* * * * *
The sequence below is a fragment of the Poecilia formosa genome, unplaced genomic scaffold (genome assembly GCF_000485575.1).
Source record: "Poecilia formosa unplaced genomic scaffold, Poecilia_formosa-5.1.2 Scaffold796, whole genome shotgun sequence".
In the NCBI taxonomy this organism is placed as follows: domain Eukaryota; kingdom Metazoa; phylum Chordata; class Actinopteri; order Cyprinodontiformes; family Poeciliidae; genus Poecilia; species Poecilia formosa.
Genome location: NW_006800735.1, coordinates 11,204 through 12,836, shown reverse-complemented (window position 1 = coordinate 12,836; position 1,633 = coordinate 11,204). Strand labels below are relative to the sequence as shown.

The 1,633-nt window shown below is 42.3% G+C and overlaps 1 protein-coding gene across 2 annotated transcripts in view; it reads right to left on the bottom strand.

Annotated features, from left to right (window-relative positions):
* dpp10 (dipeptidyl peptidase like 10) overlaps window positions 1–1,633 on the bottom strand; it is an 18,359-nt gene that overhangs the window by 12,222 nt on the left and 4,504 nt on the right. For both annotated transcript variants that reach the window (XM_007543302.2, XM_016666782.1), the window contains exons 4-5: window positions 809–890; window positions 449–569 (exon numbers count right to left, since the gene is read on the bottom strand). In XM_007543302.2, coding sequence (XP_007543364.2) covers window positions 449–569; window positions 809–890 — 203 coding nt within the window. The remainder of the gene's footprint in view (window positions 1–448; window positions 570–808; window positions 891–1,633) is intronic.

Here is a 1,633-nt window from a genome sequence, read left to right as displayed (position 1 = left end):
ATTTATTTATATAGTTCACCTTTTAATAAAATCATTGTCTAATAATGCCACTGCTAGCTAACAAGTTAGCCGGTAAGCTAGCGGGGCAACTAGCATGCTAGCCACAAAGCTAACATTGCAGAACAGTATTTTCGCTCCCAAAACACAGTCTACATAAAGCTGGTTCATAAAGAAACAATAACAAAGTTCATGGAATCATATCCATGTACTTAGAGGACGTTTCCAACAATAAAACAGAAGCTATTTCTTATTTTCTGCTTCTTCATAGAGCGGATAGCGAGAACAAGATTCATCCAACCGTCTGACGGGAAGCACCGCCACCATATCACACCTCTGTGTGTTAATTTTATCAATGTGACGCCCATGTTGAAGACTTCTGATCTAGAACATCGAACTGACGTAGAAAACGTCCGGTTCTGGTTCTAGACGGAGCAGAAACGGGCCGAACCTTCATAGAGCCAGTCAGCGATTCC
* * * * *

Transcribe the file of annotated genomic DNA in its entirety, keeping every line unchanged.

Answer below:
The sequence below is a fragment of the Poecilia formosa genome, unplaced genomic scaffold (genome assembly GCF_000485575.1).
Source record: "Poecilia formosa unplaced genomic scaffold, Poecilia_formosa-5.1.2 Scaffold796, whole genome shotgun sequence".
In the NCBI taxonomy this organism is placed as follows: domain Eukaryota; kingdom Metazoa; phylum Chordata; class Actinopteri; order Cyprinodontiformes; family Poeciliidae; genus Poecilia; species Poecilia formosa.
Genome location: NW_006800735.1, coordinates 11,204 through 12,836, shown reverse-complemented (window position 1 = coordinate 12,836; position 1,633 = coordinate 11,204). Strand labels below are relative to the sequence as shown.

The 1,633-nt window shown below is 42.3% G+C and overlaps 1 protein-coding gene across 2 annotated transcripts in view; it reads right to left on the bottom strand.

Annotated features, from left to right (window-relative positions):
* dpp10 (dipeptidyl peptidase like 10) overlaps window positions 1–1,633 on the bottom strand; it is an 18,359-nt gene that overhangs the window by 12,222 nt on the left and 4,504 nt on the right. For both annotated transcript variants that reach the window (XM_007543302.2, XM_016666782.1), the window contains exons 4-5: window positions 809–890; window positions 449–569 (exon numbers count right to left, since the gene is read on the bottom strand). In XM_007543302.2, coding sequence (XP_007543364.2) covers window positions 449–569; window positions 809–890 — 203 coding nt within the window. The remainder of the gene's footprint in view (window positions 1–448; window positions 570–808; window positions 891–1,633) is intronic.

Here is a 1,633-nt window from a genome sequence, read left to right as displayed (position 1 = left end):
ATTTATTTATATAGTTCACCTTTTAATAAAATCATTGTCTAATAATGCCACTGCTAGCTAACAAGTTAGCCGGTAAGCTAGCGGGGCAACTAGCATGCTAGCCACAAAGCTAACATTGCAGAACAGTATTTTCGCTCCCAAAACACAGTCTACATAAAGCTGGTTCATAAAGAAACAATAACAAAGTTCATGGAATCATATCCATGTACTTAGAGGACGTTTCCAACAATAAAACAGAAGCTATTTCTTATTTTCTGCTTCTTCATAGAGCGGATAGCGAGAACAAGATTCATCCAACCGTCTGACGGGAAGCACCGCCACCATATCACACCTCTGTGTGTTAATTTTATCAATGTGACGCCCATGTTGAAGACTTCTGATCTAGAACATCGAACTGACGTAGAAAACGTCCGGTTCTGGTTCTAGACGGAGCAGAAACGGGCCGAACCTTCATAGAGCCAGTCAGCGATTCC